Friday, September 26, 2008

Coalfield Progress suggests Biden contradictory

"Contradiction?" That was the first subhead on a story in today's Coalfield Progress of Norton, Va., on Joe Biden's remark to an environmentalist in northwest Ohio that he and Barack Obama "don't support clean coal," contrary to Obama's statements and some Biden made in southwest Virginia days earlier.

"Saturday, he told United Mine Workers members in Castlewood that Democrats will invest in clean-coal systems during an Obama-Biden administration," Publisher Jenay Tate and News Editor Jeff lester write. "Biden used a campaign stop at Saturday’s annual UMW fish fry in Castlewood to establish his credentials as a friend of coal mining. He pointed out that he grew up in Pennsylvania’s anthracite mining region and that his grandfather was a mine engineer." (Photo, of Biden with UMW International President Cecil Roberts at Castlewood, by Whitney Bentley)

"Before Biden spoke, Ninth District U.S. Rep. Rick Boucher, D-Abingdon, told the crowd that Biden is “a friend of coal and of Southwest Virginia.”Biden told union members that Democrats will invest in clean-coal and liquid coal technologies and research. By contrast, he said McCain and his vice presidential running mate Sarah Palin are “oil people.” Within days, critics pointed to a YouTube video of Biden at a campaign stop in Ohio three days earlier." (Read more) For Teresa Mullins' story on the UMW rally, click here. (Subscription may be required)

1 comment:

Anonymous said...

Why is the media so up in arms about an off-the-cuff comment Biden made while they’re not reporting anything about McCain’s long-term and sustained attack on coal jobs?
John McCain has been on the attack against the coal industry for years, starting with legislation he proposed in 2003–Senate Bill 139, the Climate Stewardship Act of 2003–that would have just about wiped out the coal industry in the United States.
The U.S. Energy Information Administration released an analysis of S. 139 in May, 2004, which said the reductions in coal production under the McCain legislation was estimated to be 78 percent by 2025. Since it takes coal miners to produce coal, that would mean a drastic reduction in employment, most of which would have fallen heavily on more labor-intensive mines like we have in Appalachia.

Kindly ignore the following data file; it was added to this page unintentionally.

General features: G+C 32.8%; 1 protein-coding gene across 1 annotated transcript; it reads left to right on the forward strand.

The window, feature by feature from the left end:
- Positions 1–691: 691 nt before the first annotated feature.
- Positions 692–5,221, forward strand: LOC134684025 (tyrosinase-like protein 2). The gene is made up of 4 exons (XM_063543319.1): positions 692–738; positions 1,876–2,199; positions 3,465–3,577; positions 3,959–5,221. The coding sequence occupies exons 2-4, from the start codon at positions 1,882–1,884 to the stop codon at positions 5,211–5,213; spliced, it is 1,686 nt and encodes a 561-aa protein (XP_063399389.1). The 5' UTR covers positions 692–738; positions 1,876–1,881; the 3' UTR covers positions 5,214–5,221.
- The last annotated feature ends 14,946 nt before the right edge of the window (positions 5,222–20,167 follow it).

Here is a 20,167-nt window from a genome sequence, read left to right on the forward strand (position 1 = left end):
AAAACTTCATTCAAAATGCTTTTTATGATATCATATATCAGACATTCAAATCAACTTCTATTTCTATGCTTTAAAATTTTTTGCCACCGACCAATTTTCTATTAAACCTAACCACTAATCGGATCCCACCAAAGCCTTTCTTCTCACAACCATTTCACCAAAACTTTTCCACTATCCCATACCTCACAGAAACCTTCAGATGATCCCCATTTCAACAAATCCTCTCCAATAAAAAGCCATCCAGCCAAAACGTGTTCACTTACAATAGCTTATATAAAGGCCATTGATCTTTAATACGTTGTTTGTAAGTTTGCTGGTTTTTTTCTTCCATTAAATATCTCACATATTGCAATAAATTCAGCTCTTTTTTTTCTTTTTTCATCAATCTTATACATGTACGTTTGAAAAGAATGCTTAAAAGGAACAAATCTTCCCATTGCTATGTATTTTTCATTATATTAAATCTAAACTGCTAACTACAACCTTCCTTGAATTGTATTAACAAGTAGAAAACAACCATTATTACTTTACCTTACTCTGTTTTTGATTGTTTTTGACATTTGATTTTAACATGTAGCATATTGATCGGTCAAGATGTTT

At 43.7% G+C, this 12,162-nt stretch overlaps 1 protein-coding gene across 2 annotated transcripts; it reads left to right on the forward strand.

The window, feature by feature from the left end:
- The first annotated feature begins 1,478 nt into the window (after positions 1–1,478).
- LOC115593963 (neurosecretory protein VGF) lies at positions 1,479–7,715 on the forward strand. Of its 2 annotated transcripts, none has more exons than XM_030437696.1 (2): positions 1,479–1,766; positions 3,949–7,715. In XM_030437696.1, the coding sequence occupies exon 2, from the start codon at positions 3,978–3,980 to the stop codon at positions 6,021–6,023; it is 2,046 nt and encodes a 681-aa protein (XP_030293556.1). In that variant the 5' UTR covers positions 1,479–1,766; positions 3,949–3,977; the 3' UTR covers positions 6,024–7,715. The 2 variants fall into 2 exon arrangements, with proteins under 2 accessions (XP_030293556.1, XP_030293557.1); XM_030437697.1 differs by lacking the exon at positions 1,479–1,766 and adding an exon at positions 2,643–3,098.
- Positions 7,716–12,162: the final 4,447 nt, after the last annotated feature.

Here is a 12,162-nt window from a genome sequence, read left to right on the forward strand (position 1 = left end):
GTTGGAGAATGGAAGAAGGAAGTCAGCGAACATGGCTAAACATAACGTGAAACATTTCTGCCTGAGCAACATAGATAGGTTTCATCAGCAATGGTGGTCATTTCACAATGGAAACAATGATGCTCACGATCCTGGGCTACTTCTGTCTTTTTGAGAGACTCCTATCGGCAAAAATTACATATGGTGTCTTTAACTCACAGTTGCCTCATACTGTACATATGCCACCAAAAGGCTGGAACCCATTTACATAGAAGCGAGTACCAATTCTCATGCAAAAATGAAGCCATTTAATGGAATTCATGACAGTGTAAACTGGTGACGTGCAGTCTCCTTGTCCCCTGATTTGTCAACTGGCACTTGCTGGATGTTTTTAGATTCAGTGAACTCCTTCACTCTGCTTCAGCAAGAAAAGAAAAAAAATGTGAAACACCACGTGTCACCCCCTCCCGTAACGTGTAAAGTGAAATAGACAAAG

But Sen. McCain was just getting warmed up. He teamed up with Sen. Joe Lieberman (I-Conn.) just last year and proposed climate change legislation–Senate Bill 280–that once again took a meat-axe approach to Appalachian coal. In that bill, McCain specifically targeted Appalachian coal production for cuts of 30 percent or more, while encouraging production of coal from Wyoming, according to an analysis done of the legislation by the U.S. Environmental Protection Agency.
Both Obama and McCain have proposed a variety of solutions to dealing with energy issues. They both say that they want to reduce reliance on foreign sources of energy and build an infrastructure in America that relies on a mix of sources to meet the ever-expanding energy needs of our nation, while at the same time reducing greenhouse gases.
But the devil is in the details, and once again Sen. McCain doesn’t measure up when it comes to the potential for coal–our nation’s most abundant energy resource–to continue to be the major contributor to meeting our future energy needs.
The kicker of McCain’s energy plan is to build 45 new nuclear plants across America by 2025, the first wave of 100 new nuclear plants he foresees. The negative impact on coal production and jobs from these plants will be extremely significant. And let’s face it–no matter what happens with respect to climate change over the next 50 to 100 years, the waste generated by a nuclear plant tomorrow will still be deadly to all life 10,000 years from now. Our distant descendants will likely be worrying about staying warm during the next ice age about then.
With the coming development of clean coal technologies like carbon capture and storage (CCS), America is on the brink of being able to use coal to generate energy without contributing any more greenhouse gases to the environment. Sen. McCain pays lip service to CCS, but the record shows that coal has a very limited future in John McCain’s vision of America.
Sen. Barack Obama, on the other hand, is from a coal state and clearly understands the long-term role coal can play in our nation’s energy future. He has pledged to fund development of CCS technology so that it can be deployed as soon as possible. He has said that America is the “Saudi Arabia of coal” and that we ought to be working as hard as we can to figure out how to use it for decades to come.
So the choice for coal miners, their families, their neighbors and everyone living in the coalfield communities throughout the coalfields of the U.S. Barack Obama is for the long-term future of your job and John McCain is not. Keep that in mind when you vote on Nov. 4.